Then there is the invisible ‘natural’ rate. This is the rate that brings the demand for savings into equilibrium with the supply of savings. It is the price of real capital – not money and credit but actual productive resources – available for use by the private sector.
The rate manipulated by central banks is the nominal rate. And the question is whether the natural rate is higher than, the same as, or lower than the nominal rate.
The problem facing a central bank is that if the nominal rate is lower than the natural rate, the outcome is excess demand for the available savings of an economy. The consequences then are all of the kinds of things a central bank is supposed to protect an economy from.
Excess demand for real savings leads to asset bubbles, underperforming investments, inflation and slower growth. The banking system allocates savings towards less risky borrowers since lower rates attract far more demand than the available supply.
We also find the more adventurous and potentially more productive forms of investment are ignored by lenders as they choose the safest borrowers to place savings with, even though these more adventurous investments are the kinds that, over time, lead to the fastest growth and the largest increases in living standards.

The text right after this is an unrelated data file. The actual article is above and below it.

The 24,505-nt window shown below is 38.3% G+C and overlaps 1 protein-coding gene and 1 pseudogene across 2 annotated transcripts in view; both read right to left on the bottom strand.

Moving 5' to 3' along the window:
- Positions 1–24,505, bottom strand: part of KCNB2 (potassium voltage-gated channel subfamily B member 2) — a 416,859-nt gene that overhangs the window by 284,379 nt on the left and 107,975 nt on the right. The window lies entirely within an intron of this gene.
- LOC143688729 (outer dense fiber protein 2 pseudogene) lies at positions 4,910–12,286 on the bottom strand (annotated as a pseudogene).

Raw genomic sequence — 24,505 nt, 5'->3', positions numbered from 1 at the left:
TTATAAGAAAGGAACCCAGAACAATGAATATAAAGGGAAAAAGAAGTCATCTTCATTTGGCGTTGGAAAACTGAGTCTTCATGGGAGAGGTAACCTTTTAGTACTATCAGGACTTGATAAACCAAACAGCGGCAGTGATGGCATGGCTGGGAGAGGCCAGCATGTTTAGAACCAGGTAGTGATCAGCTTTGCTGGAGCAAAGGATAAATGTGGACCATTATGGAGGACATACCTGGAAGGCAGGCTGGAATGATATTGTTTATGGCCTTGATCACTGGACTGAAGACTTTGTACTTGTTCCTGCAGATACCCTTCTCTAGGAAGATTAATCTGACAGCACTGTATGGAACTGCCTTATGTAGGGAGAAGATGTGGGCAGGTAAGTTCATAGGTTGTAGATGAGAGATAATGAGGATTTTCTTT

It comes down to this. The more governments use up our savings, the fewer savings are available for private sector use. The more savings are directed by governments, the higher the natural rate becomes.
The insights of Wicksell may now be influencing monetary policy in Australia, where in contrast to most of the rest of the world, the central bank has been raising rates. Just how different policy in Australia is can be gleaned from the published text of a speech given by the Governor of the Reserve Bank, Glenn Stevens, at the University of Sydney on 15 May 2008. Amongst the footnotes to this speech was the following:
‘For what it is worth, I think that the Wicksellian notion of the natural rate of return on capital, the market interest rate and the dynamics set in train by the differences between those two rates is one of the more useful analytical devices for understanding the modern economy with a private credit system.’
If Wicksell is indeed its basis, Australian monetary policy has become about as good as it gets anywhere in the world. The Reserve Bank of Australia may be raising rates to reflect the lower volume of real savings available to business.
Rising interest rates are part of what has kept the Australian economy on an upward trend since the global financial crisis began, in the same way that artificially lower rates may have caused, and with QE2 will continue to cause, ongoing damage to any economy where policymakers try to keep rates lower than the available supply of savings will permit.